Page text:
If you’re someone who suffers from anxiety you know how hard it can be sometimes to describe what you’re going through or feeling. While it is a very common mental illness, it’s not easy to explain.
The artist Katie Joy Crawford who has battled anxiety as well as depression throughout her life knows all too well how hard it can be to explain to others what is going on in your mind and as a result really put her creativity to use. She presented a very interesting project for her senior thesis that broke down in big ways what these kinds of things could be like personified. I know, that might sound odd, but after you see her work, you will really understand how powerful photographs can be.
Katie wrote as follows on these images when first posting them to her blog:
Spring of 2015 has been busy, trying, amazing and life changing. I have been through so many emotional peaks and valleys and finalizing my senior year has been such a cathartic experience. My Anxious Heart is nothing short of my child. I have battled anxiety for a decade, and I finally have been able to capture it and expose it in the light. I want to thank every single person who has been a part of this journey. From the first, small idea to the final exhibition, this project has taught me, challenged, me and changed me. I hope it can be a source of healing for others as it has been for me. Thank you for coming to view it and please let me know if you have any feedback! I’d love to hear from you.
My Anxious Heart explores and identifies how emotionally and physically depleting general anxiety disorder can be from a personal perspective. As I have carried anxiety for the majority of my life, I’ve chosen to photographically depict this battle and its constant presence. Since it is within my own mind where anxiety is born, I have decided to interpret my roles as both instigator and victim through self portraiture.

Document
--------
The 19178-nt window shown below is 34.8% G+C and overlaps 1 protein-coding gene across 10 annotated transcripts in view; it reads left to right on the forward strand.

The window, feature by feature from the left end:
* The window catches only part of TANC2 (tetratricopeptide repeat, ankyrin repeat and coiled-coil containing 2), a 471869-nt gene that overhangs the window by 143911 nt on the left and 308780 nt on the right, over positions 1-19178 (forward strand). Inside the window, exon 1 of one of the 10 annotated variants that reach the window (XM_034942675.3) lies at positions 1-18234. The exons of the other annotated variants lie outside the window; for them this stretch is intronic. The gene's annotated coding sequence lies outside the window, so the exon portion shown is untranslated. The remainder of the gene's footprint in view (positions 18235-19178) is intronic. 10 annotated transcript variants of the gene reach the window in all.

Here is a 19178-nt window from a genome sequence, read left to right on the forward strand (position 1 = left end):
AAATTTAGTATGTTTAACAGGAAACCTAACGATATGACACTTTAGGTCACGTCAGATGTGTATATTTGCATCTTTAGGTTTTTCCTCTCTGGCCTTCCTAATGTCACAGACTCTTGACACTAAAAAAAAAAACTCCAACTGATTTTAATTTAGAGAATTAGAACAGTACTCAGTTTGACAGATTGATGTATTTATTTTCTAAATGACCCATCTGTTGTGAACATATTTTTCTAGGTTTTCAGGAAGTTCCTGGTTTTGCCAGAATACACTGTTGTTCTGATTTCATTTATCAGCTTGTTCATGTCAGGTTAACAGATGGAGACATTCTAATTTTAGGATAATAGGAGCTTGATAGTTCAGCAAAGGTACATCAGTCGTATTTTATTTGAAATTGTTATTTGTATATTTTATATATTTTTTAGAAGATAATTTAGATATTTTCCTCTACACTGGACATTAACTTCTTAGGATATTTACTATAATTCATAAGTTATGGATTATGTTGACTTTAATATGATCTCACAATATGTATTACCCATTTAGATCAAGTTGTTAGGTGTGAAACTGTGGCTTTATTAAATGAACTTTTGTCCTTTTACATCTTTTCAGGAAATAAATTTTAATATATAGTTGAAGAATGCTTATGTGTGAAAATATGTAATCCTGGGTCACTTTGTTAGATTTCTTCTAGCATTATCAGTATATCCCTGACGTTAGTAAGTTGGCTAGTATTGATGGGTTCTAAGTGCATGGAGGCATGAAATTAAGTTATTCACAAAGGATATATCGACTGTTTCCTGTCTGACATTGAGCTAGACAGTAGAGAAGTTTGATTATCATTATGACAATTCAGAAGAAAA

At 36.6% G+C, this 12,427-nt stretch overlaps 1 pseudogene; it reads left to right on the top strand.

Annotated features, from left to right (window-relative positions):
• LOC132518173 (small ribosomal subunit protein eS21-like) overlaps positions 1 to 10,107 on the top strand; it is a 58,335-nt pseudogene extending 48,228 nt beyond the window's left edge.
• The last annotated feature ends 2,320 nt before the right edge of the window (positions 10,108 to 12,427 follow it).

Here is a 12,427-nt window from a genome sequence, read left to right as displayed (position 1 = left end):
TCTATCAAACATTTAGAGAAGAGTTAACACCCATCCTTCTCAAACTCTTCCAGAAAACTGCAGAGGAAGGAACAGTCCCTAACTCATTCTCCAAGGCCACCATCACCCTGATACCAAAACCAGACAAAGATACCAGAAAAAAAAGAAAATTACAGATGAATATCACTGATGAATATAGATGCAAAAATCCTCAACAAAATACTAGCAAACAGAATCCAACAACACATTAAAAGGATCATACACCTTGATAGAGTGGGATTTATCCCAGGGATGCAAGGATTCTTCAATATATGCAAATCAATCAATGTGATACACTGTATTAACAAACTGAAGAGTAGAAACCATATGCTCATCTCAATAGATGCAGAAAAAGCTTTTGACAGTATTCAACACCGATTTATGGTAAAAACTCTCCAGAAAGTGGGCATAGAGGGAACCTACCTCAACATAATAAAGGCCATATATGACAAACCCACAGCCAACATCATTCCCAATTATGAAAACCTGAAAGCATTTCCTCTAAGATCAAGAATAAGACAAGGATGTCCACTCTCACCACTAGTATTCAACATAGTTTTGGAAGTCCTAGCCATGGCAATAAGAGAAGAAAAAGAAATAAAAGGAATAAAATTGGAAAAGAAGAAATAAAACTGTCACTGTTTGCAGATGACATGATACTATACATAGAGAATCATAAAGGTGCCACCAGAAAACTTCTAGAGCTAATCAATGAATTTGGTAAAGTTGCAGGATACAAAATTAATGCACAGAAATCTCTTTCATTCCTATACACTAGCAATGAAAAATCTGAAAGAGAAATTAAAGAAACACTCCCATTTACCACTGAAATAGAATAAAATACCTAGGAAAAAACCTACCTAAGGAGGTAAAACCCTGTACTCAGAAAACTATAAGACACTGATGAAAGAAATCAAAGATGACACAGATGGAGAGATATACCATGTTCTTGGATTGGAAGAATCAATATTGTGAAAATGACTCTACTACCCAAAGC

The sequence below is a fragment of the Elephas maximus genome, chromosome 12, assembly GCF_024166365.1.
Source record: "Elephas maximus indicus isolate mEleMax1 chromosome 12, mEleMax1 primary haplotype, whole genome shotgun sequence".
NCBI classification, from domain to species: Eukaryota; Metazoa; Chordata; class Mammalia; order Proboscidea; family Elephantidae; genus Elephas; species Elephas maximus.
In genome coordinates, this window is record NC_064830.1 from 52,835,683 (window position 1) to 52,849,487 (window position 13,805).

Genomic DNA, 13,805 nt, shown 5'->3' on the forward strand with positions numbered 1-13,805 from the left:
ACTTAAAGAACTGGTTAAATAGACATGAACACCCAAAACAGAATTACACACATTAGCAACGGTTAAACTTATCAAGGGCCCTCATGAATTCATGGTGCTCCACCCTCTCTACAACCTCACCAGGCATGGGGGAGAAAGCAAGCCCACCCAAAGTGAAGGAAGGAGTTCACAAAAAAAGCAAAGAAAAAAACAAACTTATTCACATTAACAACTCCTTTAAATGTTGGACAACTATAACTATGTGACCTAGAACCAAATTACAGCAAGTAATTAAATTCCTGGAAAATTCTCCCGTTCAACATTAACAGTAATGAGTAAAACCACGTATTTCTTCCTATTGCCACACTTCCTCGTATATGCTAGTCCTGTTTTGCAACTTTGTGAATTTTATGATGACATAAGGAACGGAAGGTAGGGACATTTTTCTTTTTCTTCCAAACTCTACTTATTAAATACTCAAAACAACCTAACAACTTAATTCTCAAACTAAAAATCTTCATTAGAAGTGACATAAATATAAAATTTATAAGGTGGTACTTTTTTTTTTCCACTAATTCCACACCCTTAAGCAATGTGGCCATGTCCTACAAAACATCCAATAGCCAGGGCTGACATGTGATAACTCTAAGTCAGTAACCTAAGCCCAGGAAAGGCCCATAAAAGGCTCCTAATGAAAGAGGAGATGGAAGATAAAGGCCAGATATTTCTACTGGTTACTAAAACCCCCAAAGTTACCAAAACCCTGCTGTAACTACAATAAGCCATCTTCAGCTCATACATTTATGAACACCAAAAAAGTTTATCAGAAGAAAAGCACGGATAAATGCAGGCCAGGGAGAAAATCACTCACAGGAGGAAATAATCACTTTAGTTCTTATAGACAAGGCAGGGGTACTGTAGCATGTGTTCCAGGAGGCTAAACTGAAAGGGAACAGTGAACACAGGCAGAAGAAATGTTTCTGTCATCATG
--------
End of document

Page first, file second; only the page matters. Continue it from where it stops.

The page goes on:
Through this body of work, I am visually interpreting my own emotional and physical journey so that others may be able to understand this weight that so many bear in our society. The physical ramifications of the disorder, such as a racing heart, dizziness, shortness of breath and lightheadedness, frequently go unnoticed or are misinterpreted by those who have never suffered from anxiety. Although the physical symptoms make up a great deal of the disorder, the emotional outcome is exceedingly difficult to encapsulate as well. Anxiety bars the sufferer from the risk of discovery, the desire to explore new ideas, and the possibility of exiting a comfort zone. It makes sure that it will never be alone. It finds you when you’re in the midst of joy, or alone in your own mind. It is quiet and steady, reminding you of your past failures, and fabricating your future outcomes.
My interpretation of these symptoms through my images aids in the explanation of how true anxiety has the capability to drain every last drop of aspiration. This representation is achieved in the photograph with the use of black objects and materials that subtly interact within the frame. Manipulating the images in this way evokes a sense of overprotection and lingering presence. By providing these surreal images as expressions of anxiety within a realistic portrait, the viewer is guided through the internal and external struggle of a person living with this disorder. Using my own stories and experiences, I am capturing the raw essence of anxiety. Through this personal journey, I have grown and found that depicting my fears has become therapeutic, as well as a gateway for others to express their oppression and begin their own healing process.
Below you will be able to see some of these photographs for yourself. Which ones stand out to you the most? Which one describes what your anxiety is the most if you are someone who struggles with it? I, for one, seem to identify highly or the most with the one in the bathtub.
While there are also others to this photo set, I think you get the idea. These photos have been circulating for years now and are still quite powerful. I think they are something everyone needs to see.